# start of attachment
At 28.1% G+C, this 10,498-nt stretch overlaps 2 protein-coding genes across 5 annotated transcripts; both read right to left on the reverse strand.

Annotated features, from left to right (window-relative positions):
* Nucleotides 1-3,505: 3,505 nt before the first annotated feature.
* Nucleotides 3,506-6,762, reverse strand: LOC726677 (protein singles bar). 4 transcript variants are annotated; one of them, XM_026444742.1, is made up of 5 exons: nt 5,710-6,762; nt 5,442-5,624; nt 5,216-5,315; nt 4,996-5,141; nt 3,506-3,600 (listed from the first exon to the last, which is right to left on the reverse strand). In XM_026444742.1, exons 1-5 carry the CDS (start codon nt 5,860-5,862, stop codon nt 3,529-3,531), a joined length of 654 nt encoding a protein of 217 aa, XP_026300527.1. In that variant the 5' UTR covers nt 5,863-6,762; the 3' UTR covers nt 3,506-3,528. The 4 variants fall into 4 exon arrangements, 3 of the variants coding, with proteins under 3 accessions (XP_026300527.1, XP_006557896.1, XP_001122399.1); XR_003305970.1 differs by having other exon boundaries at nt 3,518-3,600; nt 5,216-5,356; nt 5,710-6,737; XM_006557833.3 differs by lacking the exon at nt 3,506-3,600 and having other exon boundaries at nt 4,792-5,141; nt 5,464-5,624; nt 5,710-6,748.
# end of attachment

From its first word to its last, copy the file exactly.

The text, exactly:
At 28.1% G+C, this 10,498-nt stretch overlaps 2 protein-coding genes across 5 annotated transcripts; both read right to left on the reverse strand.

Annotated features, from left to right (window-relative positions):
* Nucleotides 1-3,505: 3,505 nt before the first annotated feature.
* Nucleotides 3,506-6,762, reverse strand: LOC726677 (protein singles bar). 4 transcript variants are annotated; one of them, XM_026444742.1, is made up of 5 exons: nt 5,710-6,762; nt 5,442-5,624; nt 5,216-5,315; nt 4,996-5,141; nt 3,506-3,600 (listed from the first exon to the last, which is right to left on the reverse strand). In XM_026444742.1, exons 1-5 carry the CDS (start codon nt 5,860-5,862, stop codon nt 3,529-3,531), a joined length of 654 nt encoding a protein of 217 aa, XP_026300527.1. In that variant the 5' UTR covers nt 5,863-6,762; the 3' UTR covers nt 3,506-3,528. The 4 variants fall into 4 exon arrangements, 3 of the variants coding, with proteins under 3 accessions (XP_026300527.1, XP_006557896.1, XP_001122399.1); XR_003305970.1 differs by having other exon boundaries at nt 3,518-3,600; nt 5,216-5,356; nt 5,710-6,737; XM_006557833.3 differs by lacking the exon at nt 3,506-3,600 and having other exon boundaries at nt 4,792-5,141; nt 5,464-5,624; nt 5,710-6,748.